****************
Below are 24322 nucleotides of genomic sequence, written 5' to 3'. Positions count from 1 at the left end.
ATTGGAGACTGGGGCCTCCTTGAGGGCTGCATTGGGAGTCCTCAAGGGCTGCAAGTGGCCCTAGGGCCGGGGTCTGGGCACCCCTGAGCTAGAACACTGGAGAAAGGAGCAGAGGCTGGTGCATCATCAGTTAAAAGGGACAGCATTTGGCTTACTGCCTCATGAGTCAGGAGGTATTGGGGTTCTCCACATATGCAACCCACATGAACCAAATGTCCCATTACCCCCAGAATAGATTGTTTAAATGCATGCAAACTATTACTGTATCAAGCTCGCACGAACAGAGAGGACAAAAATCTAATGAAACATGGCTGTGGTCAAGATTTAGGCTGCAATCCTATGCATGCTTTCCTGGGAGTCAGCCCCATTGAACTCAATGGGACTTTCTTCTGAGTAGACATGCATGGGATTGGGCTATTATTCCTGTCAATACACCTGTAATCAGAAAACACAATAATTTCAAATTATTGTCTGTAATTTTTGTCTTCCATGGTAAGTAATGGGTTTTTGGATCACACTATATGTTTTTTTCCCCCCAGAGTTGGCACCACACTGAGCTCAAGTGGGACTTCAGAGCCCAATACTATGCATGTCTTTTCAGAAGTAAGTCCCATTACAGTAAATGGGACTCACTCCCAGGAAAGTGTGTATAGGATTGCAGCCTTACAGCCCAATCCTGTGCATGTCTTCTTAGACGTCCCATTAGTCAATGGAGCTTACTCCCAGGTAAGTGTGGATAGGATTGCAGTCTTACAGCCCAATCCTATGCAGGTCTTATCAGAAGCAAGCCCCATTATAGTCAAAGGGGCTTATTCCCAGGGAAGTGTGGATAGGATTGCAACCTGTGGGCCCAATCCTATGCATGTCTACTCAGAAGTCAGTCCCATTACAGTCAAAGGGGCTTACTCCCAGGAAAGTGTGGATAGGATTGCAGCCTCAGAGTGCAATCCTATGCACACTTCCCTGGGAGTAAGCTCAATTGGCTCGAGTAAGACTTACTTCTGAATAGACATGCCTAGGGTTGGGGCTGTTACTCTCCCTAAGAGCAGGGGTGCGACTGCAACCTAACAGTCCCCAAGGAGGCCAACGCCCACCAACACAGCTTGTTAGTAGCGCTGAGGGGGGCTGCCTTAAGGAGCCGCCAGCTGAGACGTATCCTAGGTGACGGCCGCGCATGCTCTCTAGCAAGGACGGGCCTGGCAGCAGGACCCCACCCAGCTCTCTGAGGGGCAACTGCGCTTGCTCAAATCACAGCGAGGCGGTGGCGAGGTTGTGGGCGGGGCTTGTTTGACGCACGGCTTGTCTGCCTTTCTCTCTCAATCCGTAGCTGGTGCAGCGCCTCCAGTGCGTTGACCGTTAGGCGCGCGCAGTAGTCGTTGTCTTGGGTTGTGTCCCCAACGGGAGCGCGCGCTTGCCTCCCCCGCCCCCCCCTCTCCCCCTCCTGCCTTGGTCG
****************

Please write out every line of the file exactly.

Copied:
Below are 24322 nucleotides of genomic sequence, written 5' to 3'. Positions count from 1 at the left end.
ATTGGAGACTGGGGCCTCCTTGAGGGCTGCATTGGGAGTCCTCAAGGGCTGCAAGTGGCCCTAGGGCCGGGGTCTGGGCACCCCTGAGCTAGAACACTGGAGAAAGGAGCAGAGGCTGGTGCATCATCAGTTAAAAGGGACAGCATTTGGCTTACTGCCTCATGAGTCAGGAGGTATTGGGGTTCTCCACATATGCAACCCACATGAACCAAATGTCCCATTACCCCCAGAATAGATTGTTTAAATGCATGCAAACTATTACTGTATCAAGCTCGCACGAACAGAGAGGACAAAAATCTAATGAAACATGGCTGTGGTCAAGATTTAGGCTGCAATCCTATGCATGCTTTCCTGGGAGTCAGCCCCATTGAACTCAATGGGACTTTCTTCTGAGTAGACATGCATGGGATTGGGCTATTATTCCTGTCAATACACCTGTAATCAGAAAACACAATAATTTCAAATTATTGTCTGTAATTTTTGTCTTCCATGGTAAGTAATGGGTTTTTGGATCACACTATATGTTTTTTTCCCCCCAGAGTTGGCACCACACTGAGCTCAAGTGGGACTTCAGAGCCCAATACTATGCATGTCTTTTCAGAAGTAAGTCCCATTACAGTAAATGGGACTCACTCCCAGGAAAGTGTGTATAGGATTGCAGCCTTACAGCCCAATCCTGTGCATGTCTTCTTAGACGTCCCATTAGTCAATGGAGCTTACTCCCAGGTAAGTGTGGATAGGATTGCAGTCTTACAGCCCAATCCTATGCAGGTCTTATCAGAAGCAAGCCCCATTATAGTCAAAGGGGCTTATTCCCAGGGAAGTGTGGATAGGATTGCAACCTGTGGGCCCAATCCTATGCATGTCTACTCAGAAGTCAGTCCCATTACAGTCAAAGGGGCTTACTCCCAGGAAAGTGTGGATAGGATTGCAGCCTCAGAGTGCAATCCTATGCACACTTCCCTGGGAGTAAGCTCAATTGGCTCGAGTAAGACTTACTTCTGAATAGACATGCCTAGGGTTGGGGCTGTTACTCTCCCTAAGAGCAGGGGTGCGACTGCAACCTAACAGTCCCCAAGGAGGCCAACGCCCACCAACACAGCTTGTTAGTAGCGCTGAGGGGGGCTGCCTTAAGGAGCCGCCAGCTGAGACGTATCCTAGGTGACGGCCGCGCATGCTCTCTAGCAAGGACGGGCCTGGCAGCAGGACCCCACCCAGCTCTCTGAGGGGCAACTGCGCTTGCTCAAATCACAGCGAGGCGGTGGCGAGGTTGTGGGCGGGGCTTGTTTGACGCACGGCTTGTCTGCCTTTCTCTCTCAATCCGTAGCTGGTGCAGCGCCTCCAGTGCGTTGACCGTTAGGCGCGCGCAGTAGTCGTTGTCTTGGGTTGTGTCCCCAACGGGAGCGCGCGCTTGCCTCCCCCGCCCCCCCCTCTCCCCCTCCTGCCTTGGTCG